New Gate, Drop Arm and RFID System

By Mark Risner

As we reported in the prior Cordillera Ranch Living magazine issue, the Cordillera Ranch POA is in the process of an upgrade to our access control system. If you missed the prior article and want to go take a look, here is a link:

Below is a list of FAQ’s about some of the access control changes planned that you may find helpful. As noted in the article, part of the upgraded system involves adding RFID (Radio Frequency Identification) transponder readers at each perimeter gate. Property owners will add transponder stickers to their vehicles, which will automatically activate the gate to open as you arrive.

Where else is this RFID technology used?

All of us have used or have been exposed to this technology. “Toll tags” on toll roads, plastic tags on merchandise to prevent shoplifting, microchips implanted in our pets, and microchips placed on shoes to track runners in marathons are all examples of how this technology is already in use.

How will the new RFID system work?

Each vehicle will have its own RFID tag mounted on the front windshield or headlamp (predetermined by make and/or model of car). As you approach a gate, a reader will receive a signal from the tag mounted on your car and will operate the drop arm.

How will the RFID system reduce tailgating into the community?

The drop arms will be programmed to allow only one vehicle through at a time. This is accomplished via a magnetic loop in the pavement. Our exit gates already use this system. As your vehicle approaches the drop arm, the reader receives a signal from the RFID tag, which lifts the arm and holds it open until your vehicle passes over the magnetic loop in the pavement, and then drops the arm about 1.5 seconds after your vehicle clears the loop. Signage will be posted as a visual warning about single vehicle access, video surveillance and eminent danger of damage to vehicle and liability of driver. Seeing how quickly the drop arms operate as cars ahead approach the system will be a deterrent as well. However, the system will be tested by tailgaters and drop arms will be broken. Drop arms will be replaced as soon as possible after an incident. Drivers will be responsible to pay for damage to the drop arms and their own vehicle.

When will the system be activated?

You’ll start seeing physical signs of progress with the construction of infrastructure in January 2018. As the system becomes operational, it will be tested by a small group and then rolled out to the community thereafter. We’re hopeful all of this can be accomplished by the end of Q1 2018, and we will notify all residents and members when they need to have RFID readers installed on their vehicles.

How many RFID tags can I get? Will there be an expense for the RFID tags?

A single tag may be purchased for each vehicle registered to your home or property in Cordillera Ranch. Club members will need to provide membership information to obtain RFID tags. Just as there was a charge for clickers, there will be charge per RFID tag. The CRPOA will share methods of payment and when you will be able to purchase the new transponder tags in future communications.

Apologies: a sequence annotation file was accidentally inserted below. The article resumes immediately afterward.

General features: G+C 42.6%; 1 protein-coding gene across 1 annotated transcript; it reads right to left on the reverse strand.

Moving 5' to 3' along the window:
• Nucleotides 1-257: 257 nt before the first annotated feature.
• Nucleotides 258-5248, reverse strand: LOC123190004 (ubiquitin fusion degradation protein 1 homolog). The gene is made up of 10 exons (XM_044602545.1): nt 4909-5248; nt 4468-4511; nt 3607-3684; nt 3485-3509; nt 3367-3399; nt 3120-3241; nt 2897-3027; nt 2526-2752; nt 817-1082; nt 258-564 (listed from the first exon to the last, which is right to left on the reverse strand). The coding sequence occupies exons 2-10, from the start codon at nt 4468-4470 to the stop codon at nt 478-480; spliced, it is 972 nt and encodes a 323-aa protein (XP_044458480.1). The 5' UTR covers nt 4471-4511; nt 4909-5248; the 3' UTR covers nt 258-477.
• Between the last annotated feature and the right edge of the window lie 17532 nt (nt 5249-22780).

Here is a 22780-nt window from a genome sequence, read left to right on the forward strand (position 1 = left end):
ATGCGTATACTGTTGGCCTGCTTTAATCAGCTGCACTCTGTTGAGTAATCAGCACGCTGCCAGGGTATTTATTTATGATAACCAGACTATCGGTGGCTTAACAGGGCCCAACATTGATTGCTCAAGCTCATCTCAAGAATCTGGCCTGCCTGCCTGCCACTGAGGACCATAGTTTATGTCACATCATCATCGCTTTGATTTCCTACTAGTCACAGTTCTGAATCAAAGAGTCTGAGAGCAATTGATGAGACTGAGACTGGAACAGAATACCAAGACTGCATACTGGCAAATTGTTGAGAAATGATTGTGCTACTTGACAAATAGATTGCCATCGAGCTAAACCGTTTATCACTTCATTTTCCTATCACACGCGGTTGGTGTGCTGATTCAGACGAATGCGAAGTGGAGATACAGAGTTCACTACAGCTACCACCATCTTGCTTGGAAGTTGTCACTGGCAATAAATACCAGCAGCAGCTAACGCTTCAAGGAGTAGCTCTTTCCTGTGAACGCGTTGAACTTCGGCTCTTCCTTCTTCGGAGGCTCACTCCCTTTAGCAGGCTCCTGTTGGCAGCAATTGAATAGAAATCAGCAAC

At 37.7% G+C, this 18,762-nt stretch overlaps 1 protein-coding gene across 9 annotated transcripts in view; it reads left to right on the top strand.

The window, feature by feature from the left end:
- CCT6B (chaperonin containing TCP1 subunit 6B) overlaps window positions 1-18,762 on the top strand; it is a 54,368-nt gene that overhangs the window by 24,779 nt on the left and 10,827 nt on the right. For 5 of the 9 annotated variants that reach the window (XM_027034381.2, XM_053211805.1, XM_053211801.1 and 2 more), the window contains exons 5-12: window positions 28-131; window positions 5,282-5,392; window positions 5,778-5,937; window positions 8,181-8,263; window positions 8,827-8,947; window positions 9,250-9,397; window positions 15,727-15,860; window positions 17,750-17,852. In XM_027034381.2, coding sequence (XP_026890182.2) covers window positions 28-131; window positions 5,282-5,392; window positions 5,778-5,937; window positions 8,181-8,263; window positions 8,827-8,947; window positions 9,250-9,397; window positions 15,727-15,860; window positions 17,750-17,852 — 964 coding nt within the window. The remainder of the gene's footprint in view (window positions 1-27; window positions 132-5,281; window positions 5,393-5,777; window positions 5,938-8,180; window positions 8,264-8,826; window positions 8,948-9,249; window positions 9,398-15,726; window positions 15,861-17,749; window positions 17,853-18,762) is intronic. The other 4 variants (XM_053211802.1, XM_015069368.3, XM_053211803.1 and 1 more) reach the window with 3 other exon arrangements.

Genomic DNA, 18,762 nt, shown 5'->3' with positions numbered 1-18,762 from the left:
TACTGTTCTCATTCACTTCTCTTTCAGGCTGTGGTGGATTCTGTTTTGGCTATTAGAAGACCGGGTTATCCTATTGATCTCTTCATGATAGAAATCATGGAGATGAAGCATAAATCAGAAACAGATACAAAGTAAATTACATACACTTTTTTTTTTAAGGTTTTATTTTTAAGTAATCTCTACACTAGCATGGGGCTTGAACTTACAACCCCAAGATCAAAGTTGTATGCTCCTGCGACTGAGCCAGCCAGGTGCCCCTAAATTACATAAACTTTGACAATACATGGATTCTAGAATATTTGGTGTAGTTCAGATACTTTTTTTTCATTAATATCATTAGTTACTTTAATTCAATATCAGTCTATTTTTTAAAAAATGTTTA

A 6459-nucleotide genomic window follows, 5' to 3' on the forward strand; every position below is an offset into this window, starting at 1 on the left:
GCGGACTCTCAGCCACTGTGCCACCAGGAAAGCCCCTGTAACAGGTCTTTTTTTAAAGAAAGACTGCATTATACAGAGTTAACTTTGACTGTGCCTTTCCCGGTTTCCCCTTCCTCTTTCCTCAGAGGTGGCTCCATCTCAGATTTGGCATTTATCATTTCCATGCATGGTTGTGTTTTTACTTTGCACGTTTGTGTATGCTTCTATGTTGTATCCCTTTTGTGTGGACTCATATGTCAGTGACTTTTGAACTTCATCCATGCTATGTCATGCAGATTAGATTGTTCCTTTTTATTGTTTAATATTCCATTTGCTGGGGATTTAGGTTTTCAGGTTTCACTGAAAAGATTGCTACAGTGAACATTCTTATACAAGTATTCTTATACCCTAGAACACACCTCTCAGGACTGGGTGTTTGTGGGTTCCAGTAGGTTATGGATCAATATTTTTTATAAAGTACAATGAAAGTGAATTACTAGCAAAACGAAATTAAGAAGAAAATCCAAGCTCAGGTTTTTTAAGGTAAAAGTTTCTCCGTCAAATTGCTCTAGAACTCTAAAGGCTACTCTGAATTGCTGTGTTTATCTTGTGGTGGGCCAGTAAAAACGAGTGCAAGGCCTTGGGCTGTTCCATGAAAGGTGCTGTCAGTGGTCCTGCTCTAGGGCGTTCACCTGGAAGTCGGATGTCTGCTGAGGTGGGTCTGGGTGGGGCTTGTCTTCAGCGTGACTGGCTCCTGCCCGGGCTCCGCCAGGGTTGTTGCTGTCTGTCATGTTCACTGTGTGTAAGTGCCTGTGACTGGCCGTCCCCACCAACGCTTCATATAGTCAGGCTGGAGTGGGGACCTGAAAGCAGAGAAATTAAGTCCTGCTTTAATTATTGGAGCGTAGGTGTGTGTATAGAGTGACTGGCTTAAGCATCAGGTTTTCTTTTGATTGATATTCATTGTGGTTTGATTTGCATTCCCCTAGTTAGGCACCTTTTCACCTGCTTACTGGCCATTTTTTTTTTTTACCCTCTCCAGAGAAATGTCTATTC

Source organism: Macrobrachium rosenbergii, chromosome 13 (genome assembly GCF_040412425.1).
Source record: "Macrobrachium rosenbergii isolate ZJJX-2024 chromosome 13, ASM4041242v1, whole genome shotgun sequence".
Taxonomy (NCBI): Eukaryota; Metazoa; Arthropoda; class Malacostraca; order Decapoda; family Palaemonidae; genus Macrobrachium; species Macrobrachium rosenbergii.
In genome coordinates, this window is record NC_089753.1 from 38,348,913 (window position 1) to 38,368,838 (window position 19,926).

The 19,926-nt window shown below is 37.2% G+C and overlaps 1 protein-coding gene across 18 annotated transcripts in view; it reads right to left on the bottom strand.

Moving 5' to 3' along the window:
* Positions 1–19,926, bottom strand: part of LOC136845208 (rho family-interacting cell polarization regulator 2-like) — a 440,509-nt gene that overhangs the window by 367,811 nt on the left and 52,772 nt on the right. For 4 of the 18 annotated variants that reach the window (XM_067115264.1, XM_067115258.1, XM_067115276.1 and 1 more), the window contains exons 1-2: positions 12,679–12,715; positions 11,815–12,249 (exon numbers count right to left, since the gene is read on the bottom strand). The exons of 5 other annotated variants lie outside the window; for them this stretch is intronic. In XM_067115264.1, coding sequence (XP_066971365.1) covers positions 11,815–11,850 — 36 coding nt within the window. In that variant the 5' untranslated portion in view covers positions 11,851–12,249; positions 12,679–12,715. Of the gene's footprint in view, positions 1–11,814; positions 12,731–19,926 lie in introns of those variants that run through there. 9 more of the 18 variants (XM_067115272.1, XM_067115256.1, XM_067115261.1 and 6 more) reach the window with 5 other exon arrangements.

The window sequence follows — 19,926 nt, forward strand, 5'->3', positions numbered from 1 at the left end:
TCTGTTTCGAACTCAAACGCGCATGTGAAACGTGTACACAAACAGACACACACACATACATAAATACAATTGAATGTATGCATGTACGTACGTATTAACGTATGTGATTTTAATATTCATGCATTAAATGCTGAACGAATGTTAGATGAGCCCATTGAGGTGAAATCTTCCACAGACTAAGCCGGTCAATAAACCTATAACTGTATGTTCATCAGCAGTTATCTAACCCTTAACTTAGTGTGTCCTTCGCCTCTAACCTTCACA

Does a vehicle have to be physically present for the installation of the RFID tag?

Yes. We’ll have staff trained for the proper installation of the RFID tags and a test reader will be present to provide immediate confirmation that your RFID tag is functioning properly. With thousands of vehicles to be processed, a schedule for installation will be provided to allow for groups of property owners to come purchase new transponders and have them installed by CRPOA staff.

How will I gain access if in a loaner car, rental, on a motorcycle or with a non-resident friend?  

1) You can enter through one of the gates monitored by our guard or virtual guard system (Hwy 46, FM 3351/Rio or Joe Klarr Road entry) and stay in the visitor’s lane and the guard (or virtual guard through call box and video camera system) will let you in after verifying your identity or that your guest is on your approved guest list. 2) You (or your guest) can pull up to the call box at all perimeter gates and use your “direct dial code” which will call the phone number you have set (we recommend updating the phone number it calls to your cell phone) and then when that call is received by the resident, the resident will push “9” and it will open the gate. Theoretically, if you did not have your vehicle with RFID and had your cell phone registered as the number the gate will dial, then you could pull up to the call box, type your direct dial code, your cell phone would ring and you simply push “9” on your cell phone to let yourself in.

Will our clickers and gate access codes (not direct dial codes) remain active after the conversion to RFID tags? Do I have to turn in a clicker for each tag?

While converting to the RFID system, clickers will remain active, but once we have fully transitioned to the new system, clickers will no longer work. Notification of such timing will be posted and communicated once we are comfortable the system is up and fully operational. At that time, all gate access codes (which are different from “direct dial codes” mentioned above) will also cease to work. We won’t require existing clickers be exchanged for RFID tags. Feel free to add old clickers to your collection of 8-track tapes and rotary phones.

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